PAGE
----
"In Shi'ite Islam, Muslim males can take temporary wives for periods ranging from a few hours to several decades," writes Robert Spencer of Dhimmi Watch. Isn't that special?
In Iran, Khadijeh Shahla Jahed, the temporary wife of soccer star Nasser Mohammad Khani, is likely to be executed for murdering Khani's wife, Laleh Saharkhizan. This Telegraph story (thanks to jonascot) calls Khadija the "mistress" of Nasser, but way down in the story we discover that that is not quite what she was.
Temporary wife? That's right. In Islam Unveiled I discuss this phenomenon, which Shi'ites defend as founded upon the Qur'an and a command of Muhammad. Iranian men can enter into marriage with women for a specified period: a week, a month, or just a weekend or a single night. "Temporary wives" proliferate in holy cities where lonely seminarians congregate.
Update: "It's being seen as completely confessional, totally honest, the whole story," Ms. Hendra said. "It's not the whole story. By not saying anything, I felt I was being complicit in it. This book is an erasing of what happened to me. I want people to understand these things don't go away."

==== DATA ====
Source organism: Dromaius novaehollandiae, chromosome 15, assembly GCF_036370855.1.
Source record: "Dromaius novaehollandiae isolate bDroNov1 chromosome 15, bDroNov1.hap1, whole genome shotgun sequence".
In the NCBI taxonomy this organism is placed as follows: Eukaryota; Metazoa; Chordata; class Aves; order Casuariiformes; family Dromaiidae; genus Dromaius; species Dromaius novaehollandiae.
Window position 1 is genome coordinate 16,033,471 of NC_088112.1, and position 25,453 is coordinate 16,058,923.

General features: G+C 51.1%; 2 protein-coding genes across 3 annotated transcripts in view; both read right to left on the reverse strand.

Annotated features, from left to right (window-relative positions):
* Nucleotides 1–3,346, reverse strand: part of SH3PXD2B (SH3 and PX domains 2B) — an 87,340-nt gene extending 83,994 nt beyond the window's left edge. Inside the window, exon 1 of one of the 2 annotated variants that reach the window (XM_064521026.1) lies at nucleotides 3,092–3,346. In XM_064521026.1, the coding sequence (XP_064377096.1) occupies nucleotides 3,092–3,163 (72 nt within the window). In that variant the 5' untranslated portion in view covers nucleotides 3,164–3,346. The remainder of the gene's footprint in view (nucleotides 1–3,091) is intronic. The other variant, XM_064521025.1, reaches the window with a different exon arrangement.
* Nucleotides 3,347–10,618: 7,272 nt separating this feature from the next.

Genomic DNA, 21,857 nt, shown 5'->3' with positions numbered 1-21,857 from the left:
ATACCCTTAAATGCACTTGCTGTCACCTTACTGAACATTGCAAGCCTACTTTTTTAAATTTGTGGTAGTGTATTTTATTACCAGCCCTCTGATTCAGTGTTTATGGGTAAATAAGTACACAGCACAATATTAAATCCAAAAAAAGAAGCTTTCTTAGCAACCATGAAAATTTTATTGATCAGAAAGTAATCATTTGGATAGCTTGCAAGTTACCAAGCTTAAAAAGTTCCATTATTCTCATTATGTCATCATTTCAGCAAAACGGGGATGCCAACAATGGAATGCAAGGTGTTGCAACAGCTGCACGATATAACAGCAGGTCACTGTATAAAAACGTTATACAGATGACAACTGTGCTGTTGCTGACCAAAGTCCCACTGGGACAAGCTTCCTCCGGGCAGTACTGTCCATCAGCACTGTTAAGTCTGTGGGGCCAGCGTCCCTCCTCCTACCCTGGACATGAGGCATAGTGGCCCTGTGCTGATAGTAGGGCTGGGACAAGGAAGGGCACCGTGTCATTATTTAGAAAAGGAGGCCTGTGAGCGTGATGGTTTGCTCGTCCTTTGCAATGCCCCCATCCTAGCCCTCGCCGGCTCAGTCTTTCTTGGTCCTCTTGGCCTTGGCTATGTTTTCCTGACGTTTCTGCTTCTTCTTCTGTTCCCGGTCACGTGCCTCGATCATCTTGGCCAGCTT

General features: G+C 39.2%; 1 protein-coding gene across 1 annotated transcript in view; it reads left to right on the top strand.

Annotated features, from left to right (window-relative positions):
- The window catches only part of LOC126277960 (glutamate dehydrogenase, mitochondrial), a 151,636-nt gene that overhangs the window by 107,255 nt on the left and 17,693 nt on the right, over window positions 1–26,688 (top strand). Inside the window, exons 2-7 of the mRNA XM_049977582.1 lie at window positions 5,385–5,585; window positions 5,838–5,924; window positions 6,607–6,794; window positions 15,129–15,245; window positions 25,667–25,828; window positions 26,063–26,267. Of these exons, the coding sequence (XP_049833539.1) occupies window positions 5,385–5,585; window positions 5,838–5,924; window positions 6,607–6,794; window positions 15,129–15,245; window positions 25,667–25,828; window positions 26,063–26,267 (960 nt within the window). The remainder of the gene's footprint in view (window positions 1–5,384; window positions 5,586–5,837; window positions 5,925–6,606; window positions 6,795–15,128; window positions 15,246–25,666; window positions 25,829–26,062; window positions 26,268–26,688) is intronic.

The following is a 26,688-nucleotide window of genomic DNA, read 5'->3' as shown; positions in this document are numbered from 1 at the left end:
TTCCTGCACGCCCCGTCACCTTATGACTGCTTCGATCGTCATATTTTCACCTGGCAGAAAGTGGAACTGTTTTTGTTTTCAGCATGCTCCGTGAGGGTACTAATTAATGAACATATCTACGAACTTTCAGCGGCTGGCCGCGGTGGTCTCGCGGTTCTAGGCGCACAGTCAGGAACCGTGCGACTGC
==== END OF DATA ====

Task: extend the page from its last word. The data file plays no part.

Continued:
In the new best-selling book Father Joe, Tony Hendra recounts his 40-year friendship with a wise Benedictine monk whom he credits with salvaging his soul and enabling him to accept God's love. Throughout the book Mr. Hendra, a noted satirist, appears unstinting in his contrition, exhuming his recurrent failings as a husband and father and his wayward indulgences in alcohol and drugs.
But when Jessica Hendra, his 39-year-old daughter from his first marriage, read the book recently, her reaction was stunned anger. Unmentioned in the narrative, she said, is the far darker story of how her father sexually molested her when she was a child and consistently discounted the devastating effect on her.
Once again, how can these men live with themselves? When you think of these gals that are used as props in the men's fantasies and then discarded, you have to wonder. These are not honorable men.